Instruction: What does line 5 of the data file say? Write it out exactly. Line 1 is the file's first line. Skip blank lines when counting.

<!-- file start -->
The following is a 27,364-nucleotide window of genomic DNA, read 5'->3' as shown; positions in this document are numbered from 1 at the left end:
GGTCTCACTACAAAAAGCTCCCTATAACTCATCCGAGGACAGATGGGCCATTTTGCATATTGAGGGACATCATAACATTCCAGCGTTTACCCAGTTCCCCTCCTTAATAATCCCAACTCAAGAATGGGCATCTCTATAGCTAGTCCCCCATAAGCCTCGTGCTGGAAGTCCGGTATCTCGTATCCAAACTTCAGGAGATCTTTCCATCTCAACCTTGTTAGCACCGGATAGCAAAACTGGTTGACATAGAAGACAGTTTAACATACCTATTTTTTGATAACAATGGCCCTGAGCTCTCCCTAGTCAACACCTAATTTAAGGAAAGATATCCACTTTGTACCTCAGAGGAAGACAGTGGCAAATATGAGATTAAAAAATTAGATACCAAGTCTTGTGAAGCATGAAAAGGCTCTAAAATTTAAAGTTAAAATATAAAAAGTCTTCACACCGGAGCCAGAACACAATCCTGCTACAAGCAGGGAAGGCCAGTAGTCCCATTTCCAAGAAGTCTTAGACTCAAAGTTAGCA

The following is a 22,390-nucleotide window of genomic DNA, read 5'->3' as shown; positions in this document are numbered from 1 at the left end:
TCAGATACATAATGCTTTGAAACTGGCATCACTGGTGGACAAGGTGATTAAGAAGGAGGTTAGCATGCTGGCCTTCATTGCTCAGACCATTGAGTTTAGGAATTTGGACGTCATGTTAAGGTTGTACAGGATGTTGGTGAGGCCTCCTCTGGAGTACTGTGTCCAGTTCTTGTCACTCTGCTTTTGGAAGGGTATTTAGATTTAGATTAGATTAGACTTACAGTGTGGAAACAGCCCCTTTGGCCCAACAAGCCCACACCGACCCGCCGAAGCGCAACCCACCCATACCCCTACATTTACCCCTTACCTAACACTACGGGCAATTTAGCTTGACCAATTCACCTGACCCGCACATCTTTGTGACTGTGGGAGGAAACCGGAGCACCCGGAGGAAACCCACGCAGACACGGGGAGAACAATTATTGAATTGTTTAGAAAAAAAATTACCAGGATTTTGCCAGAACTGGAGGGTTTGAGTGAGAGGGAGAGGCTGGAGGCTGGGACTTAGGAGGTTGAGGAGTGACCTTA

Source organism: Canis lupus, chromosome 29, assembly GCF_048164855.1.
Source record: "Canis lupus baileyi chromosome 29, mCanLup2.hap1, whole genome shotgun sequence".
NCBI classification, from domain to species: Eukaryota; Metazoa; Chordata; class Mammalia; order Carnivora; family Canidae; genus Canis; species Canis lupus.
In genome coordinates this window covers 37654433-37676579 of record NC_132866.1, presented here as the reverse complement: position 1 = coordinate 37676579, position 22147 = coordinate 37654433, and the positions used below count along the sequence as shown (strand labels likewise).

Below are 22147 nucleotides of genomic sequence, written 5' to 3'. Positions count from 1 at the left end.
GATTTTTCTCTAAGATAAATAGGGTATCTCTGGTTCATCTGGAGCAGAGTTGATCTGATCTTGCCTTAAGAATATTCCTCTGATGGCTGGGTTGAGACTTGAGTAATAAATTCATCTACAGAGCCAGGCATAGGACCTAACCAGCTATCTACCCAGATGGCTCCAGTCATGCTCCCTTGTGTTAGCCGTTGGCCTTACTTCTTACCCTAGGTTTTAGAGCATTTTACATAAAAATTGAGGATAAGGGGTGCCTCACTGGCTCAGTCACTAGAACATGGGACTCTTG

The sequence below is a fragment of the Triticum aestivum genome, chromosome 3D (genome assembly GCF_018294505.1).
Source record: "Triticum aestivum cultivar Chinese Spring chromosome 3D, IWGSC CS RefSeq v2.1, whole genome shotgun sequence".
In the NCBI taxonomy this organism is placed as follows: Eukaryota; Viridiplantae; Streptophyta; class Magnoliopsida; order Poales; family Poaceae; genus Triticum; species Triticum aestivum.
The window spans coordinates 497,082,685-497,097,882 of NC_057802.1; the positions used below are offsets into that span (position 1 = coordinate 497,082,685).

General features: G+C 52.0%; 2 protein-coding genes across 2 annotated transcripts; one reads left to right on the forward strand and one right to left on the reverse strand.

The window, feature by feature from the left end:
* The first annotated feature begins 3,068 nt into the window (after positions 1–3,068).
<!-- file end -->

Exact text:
Source organism: Canis lupus, chromosome 29, assembly GCF_048164855.1.